How “killing the messenger” gets you killed too

A fog was dogging the British ships that had just won victories against the French (in the year 1707). Sir Admiral Clowdisley Shovell summoned his navigators together to figure out where his ships were, and they decided they must be safely west of an island off Brittany (France).

Then the admiral was approached by a sailor, a member of his crew, who claimed to have kept his own reckoning of the fleet’s location during the whole cloudy passage. Such subversive navigation by an inferior was forbidden by the Royal Navy, as the unnamed seaman well knew. However, the danger appeared so enormous, by his calculations, that he risked his neck to make his concerns known.

Admiral Shovell had the man hanged for mutiny on the spot.

The sailor, however, turned out to be correct. One ship after another hit rocks, and sank with all the men drowning except for two.

One of those two was Sir Clowdisley himself. He collapsed on the dry sand, and a local woman found him. She saw the emerald ring on his finger, and murdered him for it. 30 years later, on her deathbed, she confessed to her clergyman, producing the ring as proof of her guilt and contrition.

This story raises an important point about feedback. We have organizations that are not, and cannot be, democracies. These include the army, and intelligence agencies, and corporations. However, if the leadership does not listen to feedback from competent subordinates, you could, as the admiral did, lose 2000 people that you have responsibility for, to the depths of the sea.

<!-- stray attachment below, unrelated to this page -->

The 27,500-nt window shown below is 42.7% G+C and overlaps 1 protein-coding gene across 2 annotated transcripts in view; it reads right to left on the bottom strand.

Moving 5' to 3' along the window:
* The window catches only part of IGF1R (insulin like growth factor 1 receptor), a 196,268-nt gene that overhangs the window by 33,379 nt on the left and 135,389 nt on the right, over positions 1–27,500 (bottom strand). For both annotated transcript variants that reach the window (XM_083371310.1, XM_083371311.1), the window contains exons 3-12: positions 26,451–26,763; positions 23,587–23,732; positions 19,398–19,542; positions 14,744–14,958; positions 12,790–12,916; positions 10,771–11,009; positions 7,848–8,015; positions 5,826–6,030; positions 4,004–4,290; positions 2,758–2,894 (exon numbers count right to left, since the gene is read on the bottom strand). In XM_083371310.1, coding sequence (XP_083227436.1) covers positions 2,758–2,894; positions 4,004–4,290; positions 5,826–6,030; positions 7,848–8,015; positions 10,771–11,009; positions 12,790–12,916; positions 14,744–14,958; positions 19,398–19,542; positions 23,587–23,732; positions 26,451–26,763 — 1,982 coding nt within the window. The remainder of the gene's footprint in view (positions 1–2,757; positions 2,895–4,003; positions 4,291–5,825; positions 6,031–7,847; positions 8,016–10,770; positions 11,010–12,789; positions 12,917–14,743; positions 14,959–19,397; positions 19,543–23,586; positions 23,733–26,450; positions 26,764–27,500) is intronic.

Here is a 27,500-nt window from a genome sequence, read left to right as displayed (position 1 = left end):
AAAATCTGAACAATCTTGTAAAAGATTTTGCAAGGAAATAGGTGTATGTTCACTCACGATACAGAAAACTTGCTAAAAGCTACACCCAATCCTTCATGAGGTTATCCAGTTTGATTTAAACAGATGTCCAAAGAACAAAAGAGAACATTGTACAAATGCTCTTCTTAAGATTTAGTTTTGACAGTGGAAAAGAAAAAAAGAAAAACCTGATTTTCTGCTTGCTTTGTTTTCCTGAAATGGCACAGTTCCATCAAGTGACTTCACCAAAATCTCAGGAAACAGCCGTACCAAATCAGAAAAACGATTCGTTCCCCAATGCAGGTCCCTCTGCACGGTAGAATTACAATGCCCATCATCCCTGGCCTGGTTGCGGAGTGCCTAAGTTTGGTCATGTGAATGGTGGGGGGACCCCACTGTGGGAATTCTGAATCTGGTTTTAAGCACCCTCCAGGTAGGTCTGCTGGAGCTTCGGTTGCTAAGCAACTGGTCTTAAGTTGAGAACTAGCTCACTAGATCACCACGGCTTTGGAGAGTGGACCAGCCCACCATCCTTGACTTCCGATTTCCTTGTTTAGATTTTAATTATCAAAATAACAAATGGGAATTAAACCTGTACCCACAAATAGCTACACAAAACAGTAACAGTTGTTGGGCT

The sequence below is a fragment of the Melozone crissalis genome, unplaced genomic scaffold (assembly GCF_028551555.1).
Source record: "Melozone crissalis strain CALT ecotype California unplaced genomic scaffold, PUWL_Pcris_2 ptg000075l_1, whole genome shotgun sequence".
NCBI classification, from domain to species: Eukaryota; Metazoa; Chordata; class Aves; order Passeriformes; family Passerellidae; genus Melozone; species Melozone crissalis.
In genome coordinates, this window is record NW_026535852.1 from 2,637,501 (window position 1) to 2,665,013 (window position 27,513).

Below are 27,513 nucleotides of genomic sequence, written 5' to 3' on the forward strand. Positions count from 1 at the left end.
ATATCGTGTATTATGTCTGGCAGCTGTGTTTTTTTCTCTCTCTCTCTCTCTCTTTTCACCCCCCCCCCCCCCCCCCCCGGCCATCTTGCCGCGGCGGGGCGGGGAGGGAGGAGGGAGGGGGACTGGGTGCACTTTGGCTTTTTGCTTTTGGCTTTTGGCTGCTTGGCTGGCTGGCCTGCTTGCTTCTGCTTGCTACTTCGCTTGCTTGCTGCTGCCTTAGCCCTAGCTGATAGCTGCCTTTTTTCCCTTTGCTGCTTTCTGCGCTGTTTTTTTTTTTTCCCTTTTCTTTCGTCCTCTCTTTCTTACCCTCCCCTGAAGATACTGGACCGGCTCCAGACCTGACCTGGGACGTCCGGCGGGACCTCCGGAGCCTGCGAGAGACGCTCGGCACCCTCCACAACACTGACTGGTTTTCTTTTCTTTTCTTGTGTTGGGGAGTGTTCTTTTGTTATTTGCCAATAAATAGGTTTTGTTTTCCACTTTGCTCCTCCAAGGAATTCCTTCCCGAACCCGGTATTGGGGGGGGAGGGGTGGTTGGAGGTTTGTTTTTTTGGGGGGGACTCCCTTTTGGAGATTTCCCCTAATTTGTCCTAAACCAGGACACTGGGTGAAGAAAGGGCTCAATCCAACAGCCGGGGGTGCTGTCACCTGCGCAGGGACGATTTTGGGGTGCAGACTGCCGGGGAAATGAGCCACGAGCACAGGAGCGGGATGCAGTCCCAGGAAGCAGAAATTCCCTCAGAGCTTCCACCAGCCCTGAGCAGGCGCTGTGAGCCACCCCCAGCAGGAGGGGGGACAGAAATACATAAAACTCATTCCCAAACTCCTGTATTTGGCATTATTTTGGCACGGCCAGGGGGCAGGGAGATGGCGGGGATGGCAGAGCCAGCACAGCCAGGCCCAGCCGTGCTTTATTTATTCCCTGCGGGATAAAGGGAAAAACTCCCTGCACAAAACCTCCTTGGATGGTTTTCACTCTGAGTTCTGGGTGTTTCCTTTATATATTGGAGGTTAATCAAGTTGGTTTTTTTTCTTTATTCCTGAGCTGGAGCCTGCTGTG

Feedback is important in war, and should be one advantage that Western armies have over dictatorships. Dictatorships have proven that they can raise very motivated soldiers. Totalitarian ideological movements can produce the best soldiers in the world, like Nazi Germany did, or very motivated ones, as those who served in Japan’s armies. The recent success of ISIS, a Islamic army of true-believers, in taking over half of Iraq against a numerically superior force is partly because they were motivated, and their enemy was not as motivated.

So what advantage do WE have? Maybe one advantage is that we respond to feedback. To illustrate this point a little more, when Hitler sent his forces into the Russian winter, he refused to ever allow his soldiers to retreat, not even for tactical advantage. This proved disastrous for his cause. Stalin had a similar problem with retreat, which meant that large numbers of his troops got encircled and captured.

In the western democracies, we have a free media, and a freedom ethic that should, in theory, lead to learning from mistakes, or avoiding mistakes.

Source:

Longitude – The True Story of a Lone Genius Who Solved the Greatest Scientific Problem of His Time – by Dava Sobel (published 1995)

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